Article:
The African American “Great Migration” and New European Immigration

Section Summary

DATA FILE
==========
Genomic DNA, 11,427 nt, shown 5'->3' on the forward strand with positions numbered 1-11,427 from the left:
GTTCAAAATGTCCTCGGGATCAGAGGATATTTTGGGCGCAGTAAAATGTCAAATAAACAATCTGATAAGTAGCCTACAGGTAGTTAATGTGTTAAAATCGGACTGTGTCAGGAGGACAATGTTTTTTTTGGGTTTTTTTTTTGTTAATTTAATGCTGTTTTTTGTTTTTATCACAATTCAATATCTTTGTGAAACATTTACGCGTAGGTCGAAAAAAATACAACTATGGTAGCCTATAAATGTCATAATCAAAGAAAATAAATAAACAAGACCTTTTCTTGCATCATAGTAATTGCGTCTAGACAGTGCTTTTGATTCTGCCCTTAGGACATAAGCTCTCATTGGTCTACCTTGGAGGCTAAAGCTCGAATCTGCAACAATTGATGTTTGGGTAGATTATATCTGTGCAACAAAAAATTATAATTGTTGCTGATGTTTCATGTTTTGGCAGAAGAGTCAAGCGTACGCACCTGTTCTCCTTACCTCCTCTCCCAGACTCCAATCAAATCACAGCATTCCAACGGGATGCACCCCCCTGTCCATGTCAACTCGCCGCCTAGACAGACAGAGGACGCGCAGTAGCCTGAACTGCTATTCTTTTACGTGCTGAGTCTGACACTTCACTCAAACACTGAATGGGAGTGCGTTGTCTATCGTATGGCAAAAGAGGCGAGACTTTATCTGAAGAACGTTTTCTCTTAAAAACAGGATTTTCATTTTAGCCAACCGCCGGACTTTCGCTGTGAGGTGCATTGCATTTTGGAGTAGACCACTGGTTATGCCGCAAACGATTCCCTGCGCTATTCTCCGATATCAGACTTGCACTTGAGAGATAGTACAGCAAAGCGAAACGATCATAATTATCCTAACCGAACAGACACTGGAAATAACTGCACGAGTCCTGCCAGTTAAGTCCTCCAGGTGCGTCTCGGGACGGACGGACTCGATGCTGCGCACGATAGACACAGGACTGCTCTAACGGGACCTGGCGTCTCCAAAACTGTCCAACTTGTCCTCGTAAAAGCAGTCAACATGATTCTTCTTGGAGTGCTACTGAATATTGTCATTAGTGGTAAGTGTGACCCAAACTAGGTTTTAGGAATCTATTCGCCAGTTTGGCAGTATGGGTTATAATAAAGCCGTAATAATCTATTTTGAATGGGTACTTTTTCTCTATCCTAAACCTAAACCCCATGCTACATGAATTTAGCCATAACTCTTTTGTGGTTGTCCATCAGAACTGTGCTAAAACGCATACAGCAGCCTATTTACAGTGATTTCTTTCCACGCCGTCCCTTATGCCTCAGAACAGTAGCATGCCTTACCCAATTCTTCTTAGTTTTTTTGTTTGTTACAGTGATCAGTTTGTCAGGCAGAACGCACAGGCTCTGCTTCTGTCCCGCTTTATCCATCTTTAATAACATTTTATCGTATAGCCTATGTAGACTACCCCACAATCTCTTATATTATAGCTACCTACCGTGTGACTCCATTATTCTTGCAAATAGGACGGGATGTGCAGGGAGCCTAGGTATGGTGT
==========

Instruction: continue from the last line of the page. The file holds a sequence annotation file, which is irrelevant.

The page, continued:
For both African Americans migrating from the postwar South and immigrants arriving from southeastern Europe, a combination of “push” and “pull” factors influenced their migration to America’s urban centers. African Americans moved away from the racial violence and limited opportunities that existed in the rural South, seeking wages and steady work, as well as the opportunity to vote safely as free men; however, they quickly learned that racial discrimination and violence were not limited to the South. For European immigrants, famine and persecution led them to seek a new life in the United States, where, the stories said, the streets were paved in gold. Of course, in northeastern and midwestern cities, both groups found a more challenging welcome than they had anticipated. City residents blamed recent arrivals for the ills of the cities, from overcrowding to a rise in crime. Activist groups pushed for anti-immigration legislation, seeking to limit the waves of immigrants that sought a better future in the United States.